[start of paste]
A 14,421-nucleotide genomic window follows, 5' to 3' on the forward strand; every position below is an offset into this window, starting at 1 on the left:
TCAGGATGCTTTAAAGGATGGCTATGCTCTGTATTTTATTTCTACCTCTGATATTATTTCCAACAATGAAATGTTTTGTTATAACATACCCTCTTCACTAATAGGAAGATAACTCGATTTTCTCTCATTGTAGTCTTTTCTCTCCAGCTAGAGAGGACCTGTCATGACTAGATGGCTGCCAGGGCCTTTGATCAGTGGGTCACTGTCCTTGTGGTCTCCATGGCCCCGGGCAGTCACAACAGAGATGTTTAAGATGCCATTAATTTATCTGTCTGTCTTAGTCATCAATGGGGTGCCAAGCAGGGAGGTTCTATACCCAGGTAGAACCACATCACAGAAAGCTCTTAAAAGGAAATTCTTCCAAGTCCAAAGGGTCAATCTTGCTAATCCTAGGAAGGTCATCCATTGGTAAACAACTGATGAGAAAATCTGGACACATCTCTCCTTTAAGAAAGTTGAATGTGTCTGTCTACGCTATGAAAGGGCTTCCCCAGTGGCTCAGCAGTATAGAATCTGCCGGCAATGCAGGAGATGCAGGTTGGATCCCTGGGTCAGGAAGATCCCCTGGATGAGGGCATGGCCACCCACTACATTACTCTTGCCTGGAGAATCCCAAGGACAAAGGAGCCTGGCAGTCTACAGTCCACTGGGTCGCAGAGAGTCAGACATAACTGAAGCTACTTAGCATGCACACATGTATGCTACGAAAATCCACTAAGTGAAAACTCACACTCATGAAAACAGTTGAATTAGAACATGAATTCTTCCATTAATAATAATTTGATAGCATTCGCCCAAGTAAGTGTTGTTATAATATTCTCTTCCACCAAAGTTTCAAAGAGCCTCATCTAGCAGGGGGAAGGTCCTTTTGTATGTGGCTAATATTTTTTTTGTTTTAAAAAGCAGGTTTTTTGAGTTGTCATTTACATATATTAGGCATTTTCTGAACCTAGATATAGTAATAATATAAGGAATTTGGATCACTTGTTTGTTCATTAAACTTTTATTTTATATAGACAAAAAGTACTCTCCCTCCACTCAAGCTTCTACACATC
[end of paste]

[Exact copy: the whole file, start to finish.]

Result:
A 14,421-nucleotide genomic window follows, 5' to 3' on the forward strand; every position below is an offset into this window, starting at 1 on the left:
TCAGGATGCTTTAAAGGATGGCTATGCTCTGTATTTTATTTCTACCTCTGATATTATTTCCAACAATGAAATGTTTTGTTATAACATACCCTCTTCACTAATAGGAAGATAACTCGATTTTCTCTCATTGTAGTCTTTTCTCTCCAGCTAGAGAGGACCTGTCATGACTAGATGGCTGCCAGGGCCTTTGATCAGTGGGTCACTGTCCTTGTGGTCTCCATGGCCCCGGGCAGTCACAACAGAGATGTTTAAGATGCCATTAATTTATCTGTCTGTCTTAGTCATCAATGGGGTGCCAAGCAGGGAGGTTCTATACCCAGGTAGAACCACATCACAGAAAGCTCTTAAAAGGAAATTCTTCCAAGTCCAAAGGGTCAATCTTGCTAATCCTAGGAAGGTCATCCATTGGTAAACAACTGATGAGAAAATCTGGACACATCTCTCCTTTAAGAAAGTTGAATGTGTCTGTCTACGCTATGAAAGGGCTTCCCCAGTGGCTCAGCAGTATAGAATCTGCCGGCAATGCAGGAGATGCAGGTTGGATCCCTGGGTCAGGAAGATCCCCTGGATGAGGGCATGGCCACCCACTACATTACTCTTGCCTGGAGAATCCCAAGGACAAAGGAGCCTGGCAGTCTACAGTCCACTGGGTCGCAGAGAGTCAGACATAACTGAAGCTACTTAGCATGCACACATGTATGCTACGAAAATCCACTAAGTGAAAACTCACACTCATGAAAACAGTTGAATTAGAACATGAATTCTTCCATTAATAATAATTTGATAGCATTCGCCCAAGTAAGTGTTGTTATAATATTCTCTTCCACCAAAGTTTCAAAGAGCCTCATCTAGCAGGGGGAAGGTCCTTTTGTATGTGGCTAATATTTTTTTTGTTTTAAAAAGCAGGTTTTTTGAGTTGTCATTTACATATATTAGGCATTTTCTGAACCTAGATATAGTAATAATATAAGGAATTTGGATCACTTGTTTGTTCATTAAACTTTTATTTTATATAGACAAAAAGTACTCTCCCTCCACTCAAGCTTCTACACATC